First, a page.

“The Saudis are looking for an aggressive hedge,” said Jon Alterman, director of the Middle East Program at the Center for Strategic and International Studies, a Washington-based think tank. “Given what the Saudis see as a radically unpredictable US policy, they think it’s irresponsible not to look for a hedge. And by radically unpredictable, you’re looking at a US policy that changed sharply between Obama and Trump and Biden.”
In the aftermath of the April 2 move, Saudi officials said it was motivated by national priorities rather than any diplomatic agenda.
“OPEC+ has succeeded now and in the past in stabilizing oil markets, and contrary to claims by Western and industrial states this has nothing to do with politics,” former Saudi oil ministry adviser Mohammad Al Sabban said, according to Asharq Al-Awsat newspaper.
In the past, OPEC+ was often torn: it wanted high prices, but worried that they’d attract more competition, particularly from US shale oil. That disagreement is what drove a price war between Russia and Saudi Arabia in 2020 – which ended when then-US President Donald Trump brokered a deal.
But the dilemma barely exists now. Rising US wages and inflation have increased the cost of shale production, leading to slower output growth. And firms are prioritizing the distribution of profits to shareholders rather than investing them into expanding production.
OPEC+ Budget Needs
Oil producers, meanwhile, have their own objectives.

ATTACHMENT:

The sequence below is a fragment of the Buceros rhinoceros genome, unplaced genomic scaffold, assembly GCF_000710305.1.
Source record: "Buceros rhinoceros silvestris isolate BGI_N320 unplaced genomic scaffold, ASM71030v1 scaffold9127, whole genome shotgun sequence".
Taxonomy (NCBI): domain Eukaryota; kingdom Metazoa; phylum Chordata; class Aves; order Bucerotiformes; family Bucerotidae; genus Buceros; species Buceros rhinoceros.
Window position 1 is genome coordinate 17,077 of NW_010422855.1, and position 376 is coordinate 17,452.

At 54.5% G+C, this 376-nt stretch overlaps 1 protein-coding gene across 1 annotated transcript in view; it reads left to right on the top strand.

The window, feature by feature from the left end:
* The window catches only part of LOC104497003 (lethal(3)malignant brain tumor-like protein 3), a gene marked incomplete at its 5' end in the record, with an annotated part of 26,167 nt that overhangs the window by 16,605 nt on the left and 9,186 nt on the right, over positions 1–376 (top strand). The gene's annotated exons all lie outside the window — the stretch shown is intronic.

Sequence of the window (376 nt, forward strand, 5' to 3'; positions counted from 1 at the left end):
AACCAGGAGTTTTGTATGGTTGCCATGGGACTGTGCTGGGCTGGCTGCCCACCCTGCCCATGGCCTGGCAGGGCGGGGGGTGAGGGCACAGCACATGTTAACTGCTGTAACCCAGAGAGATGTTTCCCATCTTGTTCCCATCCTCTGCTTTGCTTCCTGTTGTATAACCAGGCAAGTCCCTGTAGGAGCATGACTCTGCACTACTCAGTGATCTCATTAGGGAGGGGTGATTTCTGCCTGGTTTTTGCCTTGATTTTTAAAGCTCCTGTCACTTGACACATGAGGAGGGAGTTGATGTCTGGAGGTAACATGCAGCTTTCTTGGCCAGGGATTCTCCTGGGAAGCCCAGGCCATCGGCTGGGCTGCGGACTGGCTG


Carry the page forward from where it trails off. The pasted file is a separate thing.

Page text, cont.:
Saudi oil is cheap to extract. And the kingdom only needs prices at $50-$55 a barrel to fund its imports and offset remittance outflows. But it requires a higher price of $75-$80 to balance the budget – and even that doesn’t tell the whole story.
Saudi Arabia has an expensive social contract with its citizens, promising prosperity in return for political acquiescence. To keep its side of the deal, the government needs to invest in its non-oil industries – which employ most Saudis. Petrodollars pay that bill.
Saudi Arabia’s sovereign wealth fund aims to spend $40 billion a year on the domestic economy – including the construction of Neom, a futuristic city in the desert with an estimated price-tag of $500 billion – on top of outside investments. Those figures don’t show up in the budget. To meet all these goals, the kingdom needs an oil price closer to $100.
In Russia, meanwhile, President Putin is counting on oil revenues to fuel his war machine. Bloomberg Economics Russia economist Alex Isakov calculates that a price tag of $100 a barrel is required to balance the Kremlin’s books.